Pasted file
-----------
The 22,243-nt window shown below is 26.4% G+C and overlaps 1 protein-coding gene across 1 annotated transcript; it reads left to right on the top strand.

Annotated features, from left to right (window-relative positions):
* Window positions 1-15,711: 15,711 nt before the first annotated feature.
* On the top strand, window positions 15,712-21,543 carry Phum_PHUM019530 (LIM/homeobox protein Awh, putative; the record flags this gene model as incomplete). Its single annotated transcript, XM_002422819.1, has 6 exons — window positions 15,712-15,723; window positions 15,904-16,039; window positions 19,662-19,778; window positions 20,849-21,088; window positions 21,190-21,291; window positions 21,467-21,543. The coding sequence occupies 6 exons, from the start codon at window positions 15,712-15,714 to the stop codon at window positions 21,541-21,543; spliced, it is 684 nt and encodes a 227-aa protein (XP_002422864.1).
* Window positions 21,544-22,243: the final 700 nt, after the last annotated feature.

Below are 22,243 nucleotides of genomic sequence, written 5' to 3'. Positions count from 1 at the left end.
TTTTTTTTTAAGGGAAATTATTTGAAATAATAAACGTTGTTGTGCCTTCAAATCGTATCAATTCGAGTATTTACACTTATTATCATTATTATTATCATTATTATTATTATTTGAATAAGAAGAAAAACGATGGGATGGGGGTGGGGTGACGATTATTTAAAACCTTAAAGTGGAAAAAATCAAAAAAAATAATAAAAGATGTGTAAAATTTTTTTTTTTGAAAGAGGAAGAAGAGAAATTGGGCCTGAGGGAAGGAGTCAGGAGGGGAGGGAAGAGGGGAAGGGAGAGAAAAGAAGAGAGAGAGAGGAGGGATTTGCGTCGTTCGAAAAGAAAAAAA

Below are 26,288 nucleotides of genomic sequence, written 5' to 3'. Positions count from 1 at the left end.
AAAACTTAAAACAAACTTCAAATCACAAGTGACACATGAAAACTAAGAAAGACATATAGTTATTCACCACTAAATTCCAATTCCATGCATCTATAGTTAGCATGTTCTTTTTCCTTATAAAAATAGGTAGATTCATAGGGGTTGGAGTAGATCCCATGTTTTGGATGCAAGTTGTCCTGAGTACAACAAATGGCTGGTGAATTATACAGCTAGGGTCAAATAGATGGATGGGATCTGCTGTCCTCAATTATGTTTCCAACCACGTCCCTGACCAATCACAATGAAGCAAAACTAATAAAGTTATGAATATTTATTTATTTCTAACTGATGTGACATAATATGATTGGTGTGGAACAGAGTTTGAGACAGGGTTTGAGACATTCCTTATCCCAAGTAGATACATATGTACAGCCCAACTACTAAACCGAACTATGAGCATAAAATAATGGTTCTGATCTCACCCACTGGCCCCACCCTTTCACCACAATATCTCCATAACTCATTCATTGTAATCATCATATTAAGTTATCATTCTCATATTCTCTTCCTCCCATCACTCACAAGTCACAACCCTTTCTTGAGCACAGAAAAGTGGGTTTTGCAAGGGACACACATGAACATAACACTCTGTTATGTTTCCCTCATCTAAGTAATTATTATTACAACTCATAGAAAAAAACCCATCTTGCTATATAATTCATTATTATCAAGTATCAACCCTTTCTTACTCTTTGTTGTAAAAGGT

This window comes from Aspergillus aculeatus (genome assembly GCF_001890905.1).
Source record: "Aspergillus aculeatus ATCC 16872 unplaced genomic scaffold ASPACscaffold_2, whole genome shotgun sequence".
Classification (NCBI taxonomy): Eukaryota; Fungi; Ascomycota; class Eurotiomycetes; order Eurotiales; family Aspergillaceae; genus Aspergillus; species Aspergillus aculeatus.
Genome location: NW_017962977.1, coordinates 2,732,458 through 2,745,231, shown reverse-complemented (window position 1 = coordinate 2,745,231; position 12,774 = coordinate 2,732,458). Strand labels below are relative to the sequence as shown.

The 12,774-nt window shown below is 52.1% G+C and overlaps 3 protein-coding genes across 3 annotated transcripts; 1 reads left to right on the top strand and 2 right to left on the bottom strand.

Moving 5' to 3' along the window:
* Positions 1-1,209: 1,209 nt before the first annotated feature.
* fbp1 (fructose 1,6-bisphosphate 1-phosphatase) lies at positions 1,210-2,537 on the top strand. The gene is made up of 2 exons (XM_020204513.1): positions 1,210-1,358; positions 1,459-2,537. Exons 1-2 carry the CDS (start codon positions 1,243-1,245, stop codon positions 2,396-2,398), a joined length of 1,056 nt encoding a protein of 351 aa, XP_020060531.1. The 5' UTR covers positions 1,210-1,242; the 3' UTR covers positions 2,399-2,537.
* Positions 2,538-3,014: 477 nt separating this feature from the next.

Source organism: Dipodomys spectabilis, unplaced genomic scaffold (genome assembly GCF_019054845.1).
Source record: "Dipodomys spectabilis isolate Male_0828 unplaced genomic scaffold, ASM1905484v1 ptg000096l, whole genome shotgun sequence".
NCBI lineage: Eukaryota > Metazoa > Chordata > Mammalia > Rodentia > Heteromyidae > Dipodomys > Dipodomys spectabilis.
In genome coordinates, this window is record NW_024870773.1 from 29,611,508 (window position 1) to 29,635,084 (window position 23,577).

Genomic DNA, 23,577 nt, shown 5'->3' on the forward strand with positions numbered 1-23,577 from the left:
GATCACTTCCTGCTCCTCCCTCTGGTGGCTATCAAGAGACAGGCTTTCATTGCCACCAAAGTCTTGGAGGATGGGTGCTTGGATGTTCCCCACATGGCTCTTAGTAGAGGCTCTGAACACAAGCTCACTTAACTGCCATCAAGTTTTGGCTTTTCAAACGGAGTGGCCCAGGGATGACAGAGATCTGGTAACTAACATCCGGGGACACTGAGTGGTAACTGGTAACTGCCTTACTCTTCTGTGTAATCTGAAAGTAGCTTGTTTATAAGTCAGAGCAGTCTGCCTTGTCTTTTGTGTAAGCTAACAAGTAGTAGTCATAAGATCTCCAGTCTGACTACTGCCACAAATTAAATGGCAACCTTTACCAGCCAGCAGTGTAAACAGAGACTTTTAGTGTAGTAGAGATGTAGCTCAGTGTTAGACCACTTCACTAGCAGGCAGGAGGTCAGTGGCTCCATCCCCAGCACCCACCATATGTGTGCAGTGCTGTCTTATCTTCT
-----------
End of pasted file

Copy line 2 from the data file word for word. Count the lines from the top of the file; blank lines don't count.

Annotated features, from left to right (window-relative positions):